I would love to celebrate this day with you in body or spirit.
Originally posted on 50 Westerns From The 50s.:
Gerd Oswald’s excellent Fury At Showdown (1957), a little masterpiece waiting to be discovered by a larger audience, is scheduled to appear on Encore Westerns on Tuesday, June 19, at 9AM (Eastern/Pacific). Don’t miss it.
It stars John Derek, Nick Adams, Carolyn Craig and John Smith. A key 50s Western and a miracle of low-budget film-making — Oswald somehow pulled this picture off in a week (some of it at Iverson Ranch)!
Gerd Oswald (from a terrific Filmfax interview): “That was one of my six or seven day epics… The line producer, John Brett, said, ‘You are only allowed so much money for this picture and tomorrow we’ve got a big lynch scene. We’re supposed to have 50 extras, and I can only give you 12. That’s all — we just don’t have any more money.’ So by necessity I was forced to do certain set-ups that I normally wouldn’t have…
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I love this excerpt from The Rebel & The King in chapter The Greatest Night of my Life.
Originally posted on 50 Westerns From The 50s.:
I’m really intrigued by the new book by Nick Adams and his daughter, Allyson — The Rebel And The King. Turns out Nick Adams had written a manuscript about his time hanging out with Elvis around the time of Love Me Tender (1956).
Allyson discovered it among her dad’s belongings over 40 years later. You can read more about the book’s background here.
Here’s a brief excerpt, concerning Nick, Elvis, Natalie Wood and Delmer Daves’ The Last Wagon (1956) —
“While in Hollywood, Nat, Elvis and I went to see a private showing of my biggest part to date, The Last Wagon, at the Academy Theatre on Melrose Avenue. When my name came on the screen in large letters I started to cry because to me it was something I had worked eight hard years to achieve. For a second, my mind flashed back to all the…
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Roy Turner made this video about my trip to Memphis and Tupelo during Elvis Week 2012 for the book launch of The Rebel & The King by Nick Adams. I hope you enjoy it!
The new, expanded version of The Rebel and The King by Nick Adams can be purchased here and you will receive an autographed copy with an additional Elvis and Nick photograph. Get your copy while they last! The Rebel & The King Official Website
From my earliest visits to Tupelo to research the phenomenon of Elvis who lived there for his first thirteen years I was struck by how may pivotal, positive signal post there were in these formative years. For me the most fateful – the event most determining the course of his early life – took place in the Mississippi-Alabama Fair held every September in Tupelo. It was a time of joy and excitement for the children. Better than Christmas, they said, because it lasted for a whole week…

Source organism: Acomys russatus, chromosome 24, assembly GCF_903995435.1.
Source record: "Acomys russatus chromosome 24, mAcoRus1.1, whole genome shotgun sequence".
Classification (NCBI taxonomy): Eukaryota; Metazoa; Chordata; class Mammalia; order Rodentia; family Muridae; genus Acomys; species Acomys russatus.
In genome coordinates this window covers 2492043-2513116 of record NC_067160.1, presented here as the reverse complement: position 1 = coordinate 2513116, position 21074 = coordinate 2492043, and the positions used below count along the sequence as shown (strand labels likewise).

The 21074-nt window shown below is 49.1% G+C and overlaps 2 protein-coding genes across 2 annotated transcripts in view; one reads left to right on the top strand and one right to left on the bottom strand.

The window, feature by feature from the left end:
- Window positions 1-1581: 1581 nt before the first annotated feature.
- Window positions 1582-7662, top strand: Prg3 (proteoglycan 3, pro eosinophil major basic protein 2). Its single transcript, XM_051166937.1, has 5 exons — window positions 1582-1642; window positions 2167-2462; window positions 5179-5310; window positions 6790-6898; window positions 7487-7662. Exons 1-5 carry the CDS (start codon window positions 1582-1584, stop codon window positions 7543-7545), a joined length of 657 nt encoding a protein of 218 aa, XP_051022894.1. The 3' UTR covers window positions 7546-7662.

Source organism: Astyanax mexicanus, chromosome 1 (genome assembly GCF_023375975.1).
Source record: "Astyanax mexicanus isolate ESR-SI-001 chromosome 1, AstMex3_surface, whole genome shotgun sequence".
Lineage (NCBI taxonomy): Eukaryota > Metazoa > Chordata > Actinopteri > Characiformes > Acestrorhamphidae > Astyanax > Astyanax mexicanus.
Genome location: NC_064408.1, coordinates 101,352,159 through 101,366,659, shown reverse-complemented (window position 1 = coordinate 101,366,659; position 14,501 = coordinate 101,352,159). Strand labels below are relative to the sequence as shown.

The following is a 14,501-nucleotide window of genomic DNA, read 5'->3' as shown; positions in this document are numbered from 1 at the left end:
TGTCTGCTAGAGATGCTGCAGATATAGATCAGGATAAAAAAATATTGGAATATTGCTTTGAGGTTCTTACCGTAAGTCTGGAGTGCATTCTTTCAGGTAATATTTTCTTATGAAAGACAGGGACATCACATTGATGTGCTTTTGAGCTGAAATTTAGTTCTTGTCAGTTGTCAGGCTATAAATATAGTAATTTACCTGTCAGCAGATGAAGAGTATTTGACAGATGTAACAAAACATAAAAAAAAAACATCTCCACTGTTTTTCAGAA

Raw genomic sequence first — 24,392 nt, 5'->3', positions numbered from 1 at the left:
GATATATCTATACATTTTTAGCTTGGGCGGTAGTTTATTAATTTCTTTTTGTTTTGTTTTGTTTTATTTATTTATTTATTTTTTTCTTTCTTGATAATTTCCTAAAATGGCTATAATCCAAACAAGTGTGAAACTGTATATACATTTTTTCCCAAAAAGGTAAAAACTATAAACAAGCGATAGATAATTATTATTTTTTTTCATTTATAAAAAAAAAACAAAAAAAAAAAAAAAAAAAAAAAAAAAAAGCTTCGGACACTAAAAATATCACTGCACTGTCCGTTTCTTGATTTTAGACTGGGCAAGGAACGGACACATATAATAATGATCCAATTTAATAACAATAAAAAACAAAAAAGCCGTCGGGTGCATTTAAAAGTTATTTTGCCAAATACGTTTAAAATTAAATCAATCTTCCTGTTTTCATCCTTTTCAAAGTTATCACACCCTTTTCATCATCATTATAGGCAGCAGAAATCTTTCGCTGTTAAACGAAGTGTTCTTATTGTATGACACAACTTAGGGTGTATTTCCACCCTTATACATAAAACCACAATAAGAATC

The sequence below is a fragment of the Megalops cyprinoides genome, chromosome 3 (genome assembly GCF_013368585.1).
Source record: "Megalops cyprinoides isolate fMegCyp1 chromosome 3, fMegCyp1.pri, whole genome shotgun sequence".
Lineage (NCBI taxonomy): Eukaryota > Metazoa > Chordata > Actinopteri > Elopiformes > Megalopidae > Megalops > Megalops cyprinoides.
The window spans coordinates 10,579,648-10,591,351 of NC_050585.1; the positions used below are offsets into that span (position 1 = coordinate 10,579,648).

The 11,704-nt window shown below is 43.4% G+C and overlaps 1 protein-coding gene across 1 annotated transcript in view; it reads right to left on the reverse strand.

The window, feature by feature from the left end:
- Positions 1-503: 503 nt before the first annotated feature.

from Elvis and the Mississippi – Alabama Fair By Elaine Dundy April 7, 2005
(THIS ESSAY APPEARS IN THE NEW EXPANDED EDITION OF The Rebel & The King by Nick Adams, includes 33 photos and an introduction by historian Roy Turner. Published by WaterDancer Press, available on Amazon or signed copy by Allyson Adams can be ordered at http://www.TheRebelAndTheKing.com Buy Book)
I look at two photos of Elvis when he sang at the fair, first at the age of 10 and second when re returned in triumph 11 years later. And before my eyes is living proof that it is the ugly duckling who turns into a swan. Of his 10 year old self Elvis, grown, would comment casually that he wore glasses, thought he came in firth in the children’s talent contest at the fair, and was sure he got a walloping for going on rides when he was forbidden to. In the photograph there are the eyeglasses alright. More revealing are his clothes. His ill-fitting trousers are obviously hand-me-downs. In fact, he is wearing suspenders to keep them up.
11 years later at 21, Elvis the Swan is Elvis Complete who had become the ecstasy of the teenagers and the agony of their parents. It was all in place: his pompadour and sideburns, his spectacular clothes, his features full formed. The Swan is rocking, rotating, vibrating his body at breakneck speed to the beat of his heart, his golden voice finding new meaning to each song. What’s more his return to the Fair was celebrated as “Elvis Presley Day” and there was even a parade on Main Street.
Before I went to Tupelo I expected Elvis’ first years to be downtrodden and poverty stricken. The truth turned out to be different. By circumstance and temperament Elvis was a go-getter who made his own luck. Of the positive things first on the list was his mother Gladys. The right child had the right parent. Both realized it was Elvis’ talent that would fulfill their desires. Both were forceful dreamers whose needs dovetailed. Intuitively Gladys knew when to hover protectively and when to let him go. She walked him to and from school so he wouldn’t play hooky. But, alone, after school, he would hitch the long mile to the country radio station WELO where he closely watched the performers and learned from them.
Looking back old timers remember Gladys, a beautiful 16 year old dancing a wild Charleston. She had a fine voice, fire, and the instincts of a performer. Recalling her in action they agree, “Elvis got it honest, Gladys had rhythm.” Another inspiration to him was in the singing and sermons at the Holiness Assembly of God Church which the Presleys attended. Further, he joined the Lee County Library, a step almost unheard of for a boy his age. Most significant was the little 5-street section where the Presleys lived whose inhabitants were referred to disparagingly as “Them folks Above-the-Highway”. Yet his tiny impoverished community on the wrong side of the tracks survived by mutually sharing good fortune. The one existing Kodak owned by Elvis’s neighbor, Corene Smith, became the communal camera that everyone used, as did the few privately owned radios on those streets. The community also survived by practicing the art of good manners with an almost ritualized politeness and having an attitude of optimism-in-spite-of-everything. Plainly this formed Elvis’ character in future years when he was known for his generosity and consideration of others. Had Elvis spent his first 13 years in an urban setting, the Presley’s poverty would have been experienced as far more hopeless and humiliating.
There were some down times of course, particularly when Elvis’s father, Vernon, forged a check during the Depression. He was caught and offered to make restitution to Orville Bean, an unforgiving hard-hearted businessman who refused to accept it, which sent Vernon to prison for 9 months. This landlord continued to torment Elvis’ father in all their future transactions. Yet, Elvis emerges from this debacle as head of his family. He becomes the sole breadwinner at the age of 19, calling his parents his “babies.”